The Truth about the ‘Trich’ and What You Need to Know about this STD

Trichomoniasis, otherwise known as trich (pronounced ‘TRIK’), is the most common and curable sexually transmitted disease (STD) in young, sexually active women, with an estimated 7.4 million new cases occurring each year, according to the Centers for Disease Control. While men can contract the disease, it is much less common for them and often asymptomatic.

Trichomoniasis is caused by the single-celled protozoan parasite, Trichomonas vaginalis. The vagina is the most common site of infection in women since the parasite is sexually transmitted through penis-to-vagina intercourse or vulva-to-vulva contact with an infected partner. It can also be spread to the anus, but not the oral area. Women can acquire the disease from infected men or women, but men usually contract it only from infected women. 

The Signs and Symptoms of Trichomoniasis

While treatable, the symptoms of trichomoniasis are often very unpleasant for women; they include a frothy, yellow-green vaginal discharge with a strong odor. The infection also may cause discomfort during intercourse and urination, as well as intense irritation and itching of the genital area. In rare cases, lower abdominal pain can occur. Symptoms usually appear in women within five to 28 days of exposure.

Left untreated, the genital inflammation caused by trichomoniasis can increase a woman’s susceptibility to HIV infection if she is exposed to the virus because it can damage the immune system. Also, pregnant women with the disease may have babies who are born early or with low birth weight (low birth weight is less than 5.5 pounds).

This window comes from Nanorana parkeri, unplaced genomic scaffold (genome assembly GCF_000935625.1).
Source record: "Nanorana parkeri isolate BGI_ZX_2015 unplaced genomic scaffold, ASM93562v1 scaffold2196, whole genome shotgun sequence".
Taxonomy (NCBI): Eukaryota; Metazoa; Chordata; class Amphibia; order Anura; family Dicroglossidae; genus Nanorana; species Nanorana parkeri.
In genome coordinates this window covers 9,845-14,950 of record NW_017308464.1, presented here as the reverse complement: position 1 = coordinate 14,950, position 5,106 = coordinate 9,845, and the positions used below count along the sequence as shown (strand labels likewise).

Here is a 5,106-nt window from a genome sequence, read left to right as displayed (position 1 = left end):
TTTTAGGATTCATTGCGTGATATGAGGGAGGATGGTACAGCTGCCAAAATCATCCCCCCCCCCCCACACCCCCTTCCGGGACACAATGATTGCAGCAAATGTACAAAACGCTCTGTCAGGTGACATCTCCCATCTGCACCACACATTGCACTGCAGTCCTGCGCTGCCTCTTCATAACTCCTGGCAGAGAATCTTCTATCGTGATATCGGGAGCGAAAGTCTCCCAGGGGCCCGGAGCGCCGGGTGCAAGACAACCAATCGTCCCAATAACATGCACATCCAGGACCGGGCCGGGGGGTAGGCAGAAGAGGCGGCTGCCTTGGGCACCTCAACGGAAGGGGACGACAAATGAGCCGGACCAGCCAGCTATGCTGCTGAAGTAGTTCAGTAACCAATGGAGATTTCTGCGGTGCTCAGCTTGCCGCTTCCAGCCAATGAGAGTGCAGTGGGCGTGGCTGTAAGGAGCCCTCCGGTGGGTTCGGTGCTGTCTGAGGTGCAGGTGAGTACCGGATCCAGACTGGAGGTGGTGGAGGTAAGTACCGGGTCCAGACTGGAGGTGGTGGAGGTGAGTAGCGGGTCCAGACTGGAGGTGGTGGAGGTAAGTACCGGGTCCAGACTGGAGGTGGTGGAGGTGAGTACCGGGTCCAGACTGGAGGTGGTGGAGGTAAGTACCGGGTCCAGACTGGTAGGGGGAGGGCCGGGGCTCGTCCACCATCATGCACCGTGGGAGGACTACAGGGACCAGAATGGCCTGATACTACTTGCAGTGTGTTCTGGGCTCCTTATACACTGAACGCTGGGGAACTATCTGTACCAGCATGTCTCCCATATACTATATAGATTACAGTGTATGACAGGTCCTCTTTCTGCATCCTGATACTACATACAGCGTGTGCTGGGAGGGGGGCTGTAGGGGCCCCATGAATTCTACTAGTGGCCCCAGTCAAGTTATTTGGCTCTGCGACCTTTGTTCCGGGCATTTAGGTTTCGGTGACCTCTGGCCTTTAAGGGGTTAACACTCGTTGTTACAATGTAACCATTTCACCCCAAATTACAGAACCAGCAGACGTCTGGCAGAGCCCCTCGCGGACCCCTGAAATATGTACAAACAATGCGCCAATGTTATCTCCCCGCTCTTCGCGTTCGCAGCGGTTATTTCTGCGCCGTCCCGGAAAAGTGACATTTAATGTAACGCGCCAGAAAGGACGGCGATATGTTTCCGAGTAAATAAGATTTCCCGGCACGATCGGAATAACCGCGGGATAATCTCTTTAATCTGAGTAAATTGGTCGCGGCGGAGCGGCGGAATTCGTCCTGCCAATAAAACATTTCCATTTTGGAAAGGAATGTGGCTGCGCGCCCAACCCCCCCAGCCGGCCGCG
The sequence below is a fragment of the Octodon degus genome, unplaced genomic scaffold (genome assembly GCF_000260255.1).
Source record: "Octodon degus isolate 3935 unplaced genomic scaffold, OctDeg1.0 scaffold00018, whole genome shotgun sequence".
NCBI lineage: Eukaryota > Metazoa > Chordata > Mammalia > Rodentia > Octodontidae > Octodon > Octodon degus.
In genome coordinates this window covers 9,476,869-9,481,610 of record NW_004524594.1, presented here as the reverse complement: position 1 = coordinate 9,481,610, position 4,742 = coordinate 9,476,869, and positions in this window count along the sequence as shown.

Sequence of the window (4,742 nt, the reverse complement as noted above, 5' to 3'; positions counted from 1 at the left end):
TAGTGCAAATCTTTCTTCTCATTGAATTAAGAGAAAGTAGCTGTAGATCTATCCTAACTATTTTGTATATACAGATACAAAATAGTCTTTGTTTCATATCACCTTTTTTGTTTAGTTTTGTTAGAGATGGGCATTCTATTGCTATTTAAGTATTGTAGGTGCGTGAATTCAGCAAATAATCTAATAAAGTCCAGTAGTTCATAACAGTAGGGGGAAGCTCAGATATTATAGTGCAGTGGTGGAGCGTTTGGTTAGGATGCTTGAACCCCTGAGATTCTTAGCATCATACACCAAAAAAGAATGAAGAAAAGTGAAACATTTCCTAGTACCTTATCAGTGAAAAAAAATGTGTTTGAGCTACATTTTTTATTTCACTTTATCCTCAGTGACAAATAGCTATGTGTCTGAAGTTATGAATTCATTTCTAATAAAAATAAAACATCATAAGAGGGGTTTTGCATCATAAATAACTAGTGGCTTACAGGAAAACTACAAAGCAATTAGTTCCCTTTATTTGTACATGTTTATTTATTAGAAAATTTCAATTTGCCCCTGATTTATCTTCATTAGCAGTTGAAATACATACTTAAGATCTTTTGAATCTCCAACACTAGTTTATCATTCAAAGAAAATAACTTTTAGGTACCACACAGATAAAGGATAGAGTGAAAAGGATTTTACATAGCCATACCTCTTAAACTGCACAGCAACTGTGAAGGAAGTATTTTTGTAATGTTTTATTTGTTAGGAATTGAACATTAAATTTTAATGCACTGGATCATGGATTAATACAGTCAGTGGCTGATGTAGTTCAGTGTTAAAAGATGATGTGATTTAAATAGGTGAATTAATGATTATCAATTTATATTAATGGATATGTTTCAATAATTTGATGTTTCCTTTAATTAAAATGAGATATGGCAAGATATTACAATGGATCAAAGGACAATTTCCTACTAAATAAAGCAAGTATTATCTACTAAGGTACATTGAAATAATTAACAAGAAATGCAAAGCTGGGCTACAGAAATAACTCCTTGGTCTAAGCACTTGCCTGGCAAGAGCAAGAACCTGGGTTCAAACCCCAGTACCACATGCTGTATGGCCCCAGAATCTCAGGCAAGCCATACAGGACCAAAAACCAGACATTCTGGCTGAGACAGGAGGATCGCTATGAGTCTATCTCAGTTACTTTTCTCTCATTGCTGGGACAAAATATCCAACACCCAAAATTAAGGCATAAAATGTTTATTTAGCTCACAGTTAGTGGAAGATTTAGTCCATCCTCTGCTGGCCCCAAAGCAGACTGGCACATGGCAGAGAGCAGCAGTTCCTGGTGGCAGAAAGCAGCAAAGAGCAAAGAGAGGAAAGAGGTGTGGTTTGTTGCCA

Treatment of Trichomoniasis

For both men and women, a health-care provider must perform a physical examination and laboratory test to diagnose trichomoniasis. In women, a pelvic examination can reveal small red ulcerations (sores) on the vaginal wall or cervix. Remember, even if you don’t show any symptoms you can still spread trichomoniasis.

Trichomoniasis can usually be cured with prescription drugs, either metronidazole or tinidazole, given by mouth in a single dose. It is important to remember that the symptoms of trichomoniasis in infected men may disappear within a few weeks without treatment.

However, an infected man — even if he has never had symptoms or his symptoms have disappeared — can continue to infect or re-infect a female partner until he has been treated. Therefore, both partners should be treated at the same time to eliminate the parasite.

Moving Forward

As with any STD, persons being treated for trichomoniasis should avoid sex until they and their sex partners complete treatment and have no symptoms. Having trichomoniasis once does not protect a person from getting it again! Informed consent is crucial — even if it is embarrassing or daunting. It is your responsibility to let your current partner know you have been diagnosed. Also explain that he or she also needs to be treated to prevent the condition from spreading back to you, or being passed on to future partners.   

Remember that condoms are a must unless you and your partner have both had a complete STD panel three to six months after your last sexual experience. Don’t make a risky or foolish choice. Ultimately, you need to protect your own sexual and reproductive health. 

 

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